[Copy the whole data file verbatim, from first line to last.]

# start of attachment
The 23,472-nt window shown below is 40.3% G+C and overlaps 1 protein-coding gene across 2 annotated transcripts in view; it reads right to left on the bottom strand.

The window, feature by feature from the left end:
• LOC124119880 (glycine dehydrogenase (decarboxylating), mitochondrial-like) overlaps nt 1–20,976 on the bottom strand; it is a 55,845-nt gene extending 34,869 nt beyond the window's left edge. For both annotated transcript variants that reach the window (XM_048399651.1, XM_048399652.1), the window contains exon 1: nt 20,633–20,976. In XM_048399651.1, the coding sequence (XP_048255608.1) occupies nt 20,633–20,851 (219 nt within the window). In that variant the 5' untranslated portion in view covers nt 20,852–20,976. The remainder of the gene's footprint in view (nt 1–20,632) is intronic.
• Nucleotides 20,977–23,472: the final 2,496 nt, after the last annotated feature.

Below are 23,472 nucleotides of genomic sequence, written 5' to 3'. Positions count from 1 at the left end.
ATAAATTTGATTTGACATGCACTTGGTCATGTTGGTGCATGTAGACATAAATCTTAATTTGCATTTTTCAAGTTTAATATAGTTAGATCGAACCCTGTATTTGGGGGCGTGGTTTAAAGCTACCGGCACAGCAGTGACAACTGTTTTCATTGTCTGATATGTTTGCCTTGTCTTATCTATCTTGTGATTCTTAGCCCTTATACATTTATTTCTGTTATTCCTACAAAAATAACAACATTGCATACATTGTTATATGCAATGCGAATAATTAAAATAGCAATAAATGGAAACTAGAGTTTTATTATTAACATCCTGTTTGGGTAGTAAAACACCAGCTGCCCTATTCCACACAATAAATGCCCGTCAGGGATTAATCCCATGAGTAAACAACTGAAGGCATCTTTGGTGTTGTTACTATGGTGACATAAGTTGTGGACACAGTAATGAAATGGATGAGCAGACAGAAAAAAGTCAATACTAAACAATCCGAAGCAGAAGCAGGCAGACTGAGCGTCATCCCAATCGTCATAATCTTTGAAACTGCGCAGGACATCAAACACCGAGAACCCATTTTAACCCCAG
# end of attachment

The 23,472-nt window shown below is 40.3% G+C and overlaps 1 protein-coding gene across 2 annotated transcripts in view; it reads right to left on the bottom strand.

The window, feature by feature from the left end:
• LOC124119880 (glycine dehydrogenase (decarboxylating), mitochondrial-like) overlaps nt 1–20,976 on the bottom strand; it is a 55,845-nt gene extending 34,869 nt beyond the window's left edge. For both annotated transcript variants that reach the window (XM_048399651.1, XM_048399652.1), the window contains exon 1: nt 20,633–20,976. In XM_048399651.1, the coding sequence (XP_048255608.1) occupies nt 20,633–20,851 (219 nt within the window). In that variant the 5' untranslated portion in view covers nt 20,852–20,976. The remainder of the gene's footprint in view (nt 1–20,632) is intronic.
• Nucleotides 20,977–23,472: the final 2,496 nt, after the last annotated feature.

Below are 23,472 nucleotides of genomic sequence, written 5' to 3'. Positions count from 1 at the left end.
ATAAATTTGATTTGACATGCACTTGGTCATGTTGGTGCATGTAGACATAAATCTTAATTTGCATTTTTCAAGTTTAATATAGTTAGATCGAACCCTGTATTTGGGGGCGTGGTTTAAAGCTACCGGCACAGCAGTGACAACTGTTTTCATTGTCTGATATGTTTGCCTTGTCTTATCTATCTTGTGATTCTTAGCCCTTATACATTTATTTCTGTTATTCCTACAAAAATAACAACATTGCATACATTGTTATATGCAATGCGAATAATTAAAATAGCAATAAATGGAAACTAGAGTTTTATTATTAACATCCTGTTTGGGTAGTAAAACACCAGCTGCCCTATTCCACACAATAAATGCCCGTCAGGGATTAATCCCATGAGTAAACAACTGAAGGCATCTTTGGTGTTGTTACTATGGTGACATAAGTTGTGGACACAGTAATGAAATGGATGAGCAGACAGAAAAAAGTCAATACTAAACAATCCGAAGCAGAAGCAGGCAGACTGAGCGTCATCCCAATCGTCATAATCTTTGAAACTGCGCAGGACATCAAACACCGAGAACCCATTTTAACCCCAG